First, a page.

“If I were clever enough to understand this piece, I think I’d love it,” Ricky Gervais tweeted on Friday. The piece, “Ricky Gervais and Michael Haneke: Together at Last,” had appeared earlier that day at Critical Studies in Television. What Jason Jacobs argues is that Gervais’s series Derek and Haneke‘s Amour are both “withering in their depiction of those who flinch from the nature of caring for the old and frail.” Via Catherine Grant.
“Nathaniel Dorsky‘s website has moved, and brings news of a recently completed film, Song, to be projected in San Francisco and Paris in May.” And that’s just the first of a good handful of noteworthy items Matthew Flanagan‘s recently gathered.
Interiors has a new site and Adrian Martin alerts us to the essays in English on Brazilian cinema at Cinética. At Making Light of It: “Bruce Conner and the Compilation Narrative.”
David Bordwell considers the ways in which Lasse Hallström’s Safe Haven and Steven Soderbergh’s Side Effects are heirs of the tradition of the 1940’s-era suspense thriller.
Carson Lund in the Notebook: “Confined entirely to the space of a single nondescript room in Weimar-era Germany yet surprisingly and exhilaratingly expansive, [Romuald Karmakar’s The Deathmaker (1995)] constitutes a diverse set of interrogations into what it means to know, what can be known, different types of knowledge, and the depths of human behavior that knowledge actually complicates and obfuscates rather than illuminates.”
For Artinfo, Scott Indrisek talks with Aïda Ruilova about her exhibition I’m So Wild About Your Strawberry Mouth, on view at Kayne Griffin Corcoran in Los Angeles through May 4 and featuring “a new video work with the ﬁlm director Abel Ferrara as its subject, a series of drawings executed on movie posters from the erotic Emmanuelle films, as well as her ﬁrst sculptural work to date.” Via Movie City News.
For those who read Spanish, Miguel Gil and Cloe Masotta Lijtmaer have interviewed Anne Wiazemsky for Transit.
In other news. Miguel Gomes (Our Beloved Month of August, Tabu) will be the President of the Jury of the Nespresso Grand Prize for La Semaine de la Critique (Critics’ Week).
The lineup for Ebertfest 2013 (April 17 through 21) is set—and looks terrific. Tilda Swinton will be on hand for a screening of Erick Zonca’s Julia (2008) and Jack Black and Richard Linklater will present Bernie (2011).
At Cineuropa, Bénédicte Prot lists the nominations for the Lolas, the German Film Academy’s version of the Oscars. Cloud Atlas leads with nine, followed by Jan Ole Gerster’s Oh Boy with eight and Margarethe von Trotta‘s Hannah Arendt with six.
TV. Last night, HBO premiered Phil Spector, written and directed by David Mamet and starring Al Pacino as the legendary “Wall of Sound” songwriter and producer and Helen Mirren as his lawyer. “It is a drama inspired by actual persons on a trial,” HBO emphasizes, “but it is neither an attempt to depict the actual persons, nor to comment upon the trial or its outcome,” which, to Jim Emerson‘s ears, “sounds a little like one of Mamet’s nonsensical latter-day post-right-wing conversion rants.” Reviews are plenty—see, for example, Jason Bailey (Flavorwire), Josh Bell (Las Vegas Weekly), Roger Ebert (Chicago Sun-Times), Owen Gleiberman (Entertainment Weekly), Jason Gorber (Twitch), David Hadju (New Republic), Troy Patterson (Slate), Nathan Rabin (AV Club, B), Matt Zoller Seitz (New York), Alessandra Stanley (New York Times), and Alison Willmore (Indiewire)—but John Semley might well have nailed it in Slant: “As written and directed by Mamet, never shy about his exceptionalist view of Jewish identity, the sympathy the film affords to Spector scans as suspect.”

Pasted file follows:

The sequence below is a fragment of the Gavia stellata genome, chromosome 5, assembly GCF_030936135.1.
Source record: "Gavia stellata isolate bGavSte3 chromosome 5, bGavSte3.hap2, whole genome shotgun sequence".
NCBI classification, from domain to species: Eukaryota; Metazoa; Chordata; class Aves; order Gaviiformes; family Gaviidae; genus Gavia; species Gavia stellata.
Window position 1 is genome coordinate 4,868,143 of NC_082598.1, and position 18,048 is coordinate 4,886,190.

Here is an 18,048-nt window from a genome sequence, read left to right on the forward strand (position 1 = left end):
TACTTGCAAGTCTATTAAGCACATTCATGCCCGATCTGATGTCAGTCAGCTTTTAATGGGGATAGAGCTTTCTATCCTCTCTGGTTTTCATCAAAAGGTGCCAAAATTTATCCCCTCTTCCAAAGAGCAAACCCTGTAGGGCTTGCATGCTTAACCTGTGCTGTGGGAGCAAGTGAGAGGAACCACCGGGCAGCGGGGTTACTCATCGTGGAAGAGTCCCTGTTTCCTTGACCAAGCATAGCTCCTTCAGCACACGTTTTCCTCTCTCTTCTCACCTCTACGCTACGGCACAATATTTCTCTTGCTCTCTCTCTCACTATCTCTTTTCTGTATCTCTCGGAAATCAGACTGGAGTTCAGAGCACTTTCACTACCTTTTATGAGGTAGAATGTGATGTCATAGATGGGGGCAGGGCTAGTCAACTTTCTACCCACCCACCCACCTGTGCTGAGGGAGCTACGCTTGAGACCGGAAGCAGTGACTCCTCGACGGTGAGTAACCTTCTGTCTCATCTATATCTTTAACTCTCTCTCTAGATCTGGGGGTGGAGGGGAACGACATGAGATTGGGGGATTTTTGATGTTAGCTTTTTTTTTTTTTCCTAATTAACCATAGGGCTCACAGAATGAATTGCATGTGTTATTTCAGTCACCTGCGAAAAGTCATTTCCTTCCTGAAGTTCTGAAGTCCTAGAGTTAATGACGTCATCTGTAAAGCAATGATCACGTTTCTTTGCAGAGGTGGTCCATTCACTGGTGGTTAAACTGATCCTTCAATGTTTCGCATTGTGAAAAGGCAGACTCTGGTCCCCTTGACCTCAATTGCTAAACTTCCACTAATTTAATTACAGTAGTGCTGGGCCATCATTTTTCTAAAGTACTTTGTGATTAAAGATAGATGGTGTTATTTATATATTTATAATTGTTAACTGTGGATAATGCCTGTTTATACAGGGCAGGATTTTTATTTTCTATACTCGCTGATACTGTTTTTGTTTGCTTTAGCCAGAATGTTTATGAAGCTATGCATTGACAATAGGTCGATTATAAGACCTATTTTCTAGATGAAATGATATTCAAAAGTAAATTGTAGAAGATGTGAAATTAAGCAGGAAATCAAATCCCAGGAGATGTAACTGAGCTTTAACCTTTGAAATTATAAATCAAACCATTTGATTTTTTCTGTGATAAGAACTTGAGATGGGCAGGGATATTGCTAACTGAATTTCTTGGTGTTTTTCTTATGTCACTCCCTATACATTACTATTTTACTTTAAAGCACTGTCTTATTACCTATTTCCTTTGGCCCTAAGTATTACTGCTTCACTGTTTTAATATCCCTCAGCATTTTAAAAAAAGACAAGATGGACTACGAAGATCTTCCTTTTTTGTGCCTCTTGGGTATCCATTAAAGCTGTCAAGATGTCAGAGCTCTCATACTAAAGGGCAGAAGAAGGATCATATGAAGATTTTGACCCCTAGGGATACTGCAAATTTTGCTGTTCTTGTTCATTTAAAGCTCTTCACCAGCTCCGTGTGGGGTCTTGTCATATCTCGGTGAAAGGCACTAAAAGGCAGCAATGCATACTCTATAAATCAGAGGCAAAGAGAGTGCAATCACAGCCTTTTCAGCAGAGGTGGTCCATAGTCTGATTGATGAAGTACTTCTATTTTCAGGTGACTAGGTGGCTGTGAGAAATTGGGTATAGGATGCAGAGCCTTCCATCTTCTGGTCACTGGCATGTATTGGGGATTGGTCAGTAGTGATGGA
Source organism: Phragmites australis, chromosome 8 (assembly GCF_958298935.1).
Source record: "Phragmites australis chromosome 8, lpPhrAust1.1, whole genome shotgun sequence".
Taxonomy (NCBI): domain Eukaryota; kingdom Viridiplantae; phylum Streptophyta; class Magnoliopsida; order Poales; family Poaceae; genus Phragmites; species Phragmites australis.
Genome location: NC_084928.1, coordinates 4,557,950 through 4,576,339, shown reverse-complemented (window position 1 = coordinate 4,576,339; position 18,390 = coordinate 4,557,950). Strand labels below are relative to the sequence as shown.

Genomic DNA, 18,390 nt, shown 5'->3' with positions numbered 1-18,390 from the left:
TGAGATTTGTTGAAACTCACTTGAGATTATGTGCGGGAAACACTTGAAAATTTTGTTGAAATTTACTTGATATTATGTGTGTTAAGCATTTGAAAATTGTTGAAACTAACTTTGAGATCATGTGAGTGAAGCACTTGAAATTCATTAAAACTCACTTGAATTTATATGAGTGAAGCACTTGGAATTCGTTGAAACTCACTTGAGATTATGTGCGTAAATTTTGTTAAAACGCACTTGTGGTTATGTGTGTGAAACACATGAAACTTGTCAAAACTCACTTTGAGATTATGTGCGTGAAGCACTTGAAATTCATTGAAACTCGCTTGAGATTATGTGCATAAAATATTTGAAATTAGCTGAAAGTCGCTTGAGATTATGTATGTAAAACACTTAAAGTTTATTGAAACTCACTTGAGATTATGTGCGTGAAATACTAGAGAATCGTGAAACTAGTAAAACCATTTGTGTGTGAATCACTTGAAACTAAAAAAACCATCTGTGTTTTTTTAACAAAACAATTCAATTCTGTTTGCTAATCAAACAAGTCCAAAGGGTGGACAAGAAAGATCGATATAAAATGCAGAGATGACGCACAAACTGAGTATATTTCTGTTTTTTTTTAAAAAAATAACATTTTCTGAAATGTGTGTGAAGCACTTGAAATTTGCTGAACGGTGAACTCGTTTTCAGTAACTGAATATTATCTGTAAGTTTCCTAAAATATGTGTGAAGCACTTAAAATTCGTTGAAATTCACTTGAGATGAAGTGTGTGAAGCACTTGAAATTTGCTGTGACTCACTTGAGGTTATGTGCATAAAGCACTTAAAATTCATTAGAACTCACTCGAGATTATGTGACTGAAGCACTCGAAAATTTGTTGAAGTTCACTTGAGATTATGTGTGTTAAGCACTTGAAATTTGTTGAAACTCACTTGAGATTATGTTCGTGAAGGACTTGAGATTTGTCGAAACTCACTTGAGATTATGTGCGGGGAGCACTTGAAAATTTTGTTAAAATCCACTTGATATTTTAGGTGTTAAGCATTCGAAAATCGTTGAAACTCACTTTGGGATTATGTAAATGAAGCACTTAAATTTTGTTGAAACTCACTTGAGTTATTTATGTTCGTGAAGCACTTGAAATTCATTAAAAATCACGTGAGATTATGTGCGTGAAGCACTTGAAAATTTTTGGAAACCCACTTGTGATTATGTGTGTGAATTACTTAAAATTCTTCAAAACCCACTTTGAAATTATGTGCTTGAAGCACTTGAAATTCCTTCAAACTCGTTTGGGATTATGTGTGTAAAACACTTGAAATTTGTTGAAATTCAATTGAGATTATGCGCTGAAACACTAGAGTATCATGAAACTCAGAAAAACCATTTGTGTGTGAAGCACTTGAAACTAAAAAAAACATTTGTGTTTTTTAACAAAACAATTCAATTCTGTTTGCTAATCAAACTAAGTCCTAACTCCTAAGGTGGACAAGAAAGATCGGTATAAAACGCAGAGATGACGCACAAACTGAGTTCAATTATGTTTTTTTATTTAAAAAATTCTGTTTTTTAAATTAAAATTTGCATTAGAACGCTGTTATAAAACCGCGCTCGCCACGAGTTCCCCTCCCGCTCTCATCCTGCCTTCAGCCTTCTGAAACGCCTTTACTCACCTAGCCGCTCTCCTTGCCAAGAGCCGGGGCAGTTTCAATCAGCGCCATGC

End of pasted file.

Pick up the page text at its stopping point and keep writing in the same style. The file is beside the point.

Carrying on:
Press Play VIDEO ESSAY – Pacino: Full Roar from Nelson Carvajal on Vimeo.
More interesting than Phil Spector as an event, though, is what Al Pacino is up to and how his performance here relates to his body of work overall. Karina Longworth, whose book Anatomy of an Actor: Al Pacino will appear in May, wonders in Slate, “Is Pacino consciously going through the motions of past performances, rehearsing the vocal tics and the staccato conductor’s hands, because like a dinosaur rock band on their umpteenth reunion tour, he thinks we came to see the greatest hits? Or is he just being realistic about being a relic?”
New York. “In New Inquiry and Spectacle Theater‘s ongoing series, Film as a Subversive Art, we’ve been looking at movies culled from Amos Vogel’s book of the same name. This month, we’ll be diving into his section titled ‘Trance and Witchcraft.'” Tonight.
In the L, Aaron Cutler recommends tomorrow evening’s double bill at Light Industry, Hollis Frampton’s Poetic Justice (1972) and Beatrice Gibson’s The Tiger’s Mind (2012).
In the works. Olivier Assayas will shoot Sils Maria in English in German and Switzerland this summer, reports Ioncinema‘s Eric Lavallee. Juliette Binoche will play “a famous actress named Maria Enders,” and Mia Wasikowska has been cast as an assistant.
Binoche has also lined up a Godzilla movie of all things, reports Robert Michael Poole at Artinfo. Gareth Edwards will direct and Ken Watanabe will co-star.
Gerardo Naranjo (Miss Bala) is currently developing The Mountains Between Us and will also take over a remake of the late Michael Winner‘s Death Wish (1974) from Joe Carnahan. Justin Kroll reports for Variety.
Viewing. Film.com presents the “50 Best Opening Scenes of All Time.”
More viewing (4’26”). Roberto Amaba‘s “Mitochondrial Eve” is composed of passages from Bresson’s Mouchette (1967), Tsukamoto’s Kotoko (2011), Lynch’s Eraserhead (1977), the Lumières‘ Baby’s Lunch (1895).
More browsing? John Wyver‘s got another fine collection of links.
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